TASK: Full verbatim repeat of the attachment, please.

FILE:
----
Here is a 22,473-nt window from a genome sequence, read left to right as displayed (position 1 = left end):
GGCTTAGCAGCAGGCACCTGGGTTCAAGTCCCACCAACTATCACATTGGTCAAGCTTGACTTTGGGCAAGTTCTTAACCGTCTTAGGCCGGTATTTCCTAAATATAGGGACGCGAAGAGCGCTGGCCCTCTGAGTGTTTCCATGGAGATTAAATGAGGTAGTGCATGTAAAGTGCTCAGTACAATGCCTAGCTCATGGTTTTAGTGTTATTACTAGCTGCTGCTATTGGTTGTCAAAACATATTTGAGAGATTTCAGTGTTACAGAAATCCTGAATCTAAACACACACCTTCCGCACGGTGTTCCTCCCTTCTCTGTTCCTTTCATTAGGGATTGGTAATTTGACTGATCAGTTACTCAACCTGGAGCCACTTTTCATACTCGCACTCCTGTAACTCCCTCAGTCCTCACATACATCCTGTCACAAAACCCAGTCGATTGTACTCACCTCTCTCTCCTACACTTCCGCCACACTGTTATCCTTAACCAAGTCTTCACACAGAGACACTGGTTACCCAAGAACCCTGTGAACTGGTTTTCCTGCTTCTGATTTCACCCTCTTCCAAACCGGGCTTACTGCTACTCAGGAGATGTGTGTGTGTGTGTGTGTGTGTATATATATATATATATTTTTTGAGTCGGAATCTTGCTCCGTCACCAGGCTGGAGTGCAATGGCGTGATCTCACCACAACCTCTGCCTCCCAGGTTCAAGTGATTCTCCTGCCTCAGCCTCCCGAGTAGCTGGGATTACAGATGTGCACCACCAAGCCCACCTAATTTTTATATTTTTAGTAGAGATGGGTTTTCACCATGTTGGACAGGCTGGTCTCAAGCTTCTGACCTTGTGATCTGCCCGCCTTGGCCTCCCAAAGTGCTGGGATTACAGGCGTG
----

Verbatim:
Here is a 22,473-nt window from a genome sequence, read left to right as displayed (position 1 = left end):
GGCTTAGCAGCAGGCACCTGGGTTCAAGTCCCACCAACTATCACATTGGTCAAGCTTGACTTTGGGCAAGTTCTTAACCGTCTTAGGCCGGTATTTCCTAAATATAGGGACGCGAAGAGCGCTGGCCCTCTGAGTGTTTCCATGGAGATTAAATGAGGTAGTGCATGTAAAGTGCTCAGTACAATGCCTAGCTCATGGTTTTAGTGTTATTACTAGCTGCTGCTATTGGTTGTCAAAACATATTTGAGAGATTTCAGTGTTACAGAAATCCTGAATCTAAACACACACCTTCCGCACGGTGTTCCTCCCTTCTCTGTTCCTTTCATTAGGGATTGGTAATTTGACTGATCAGTTACTCAACCTGGAGCCACTTTTCATACTCGCACTCCTGTAACTCCCTCAGTCCTCACATACATCCTGTCACAAAACCCAGTCGATTGTACTCACCTCTCTCTCCTACACTTCCGCCACACTGTTATCCTTAACCAAGTCTTCACACAGAGACACTGGTTACCCAAGAACCCTGTGAACTGGTTTTCCTGCTTCTGATTTCACCCTCTTCCAAACCGGGCTTACTGCTACTCAGGAGATGTGTGTGTGTGTGTGTGTGTGTATATATATATATATATTTTTTGAGTCGGAATCTTGCTCCGTCACCAGGCTGGAGTGCAATGGCGTGATCTCACCACAACCTCTGCCTCCCAGGTTCAAGTGATTCTCCTGCCTCAGCCTCCCGAGTAGCTGGGATTACAGATGTGCACCACCAAGCCCACCTAATTTTTATATTTTTAGTAGAGATGGGTTTTCACCATGTTGGACAGGCTGGTCTCAAGCTTCTGACCTTGTGATCTGCCCGCCTTGGCCTCCCAAAGTGCTGGGATTACAGGCGTG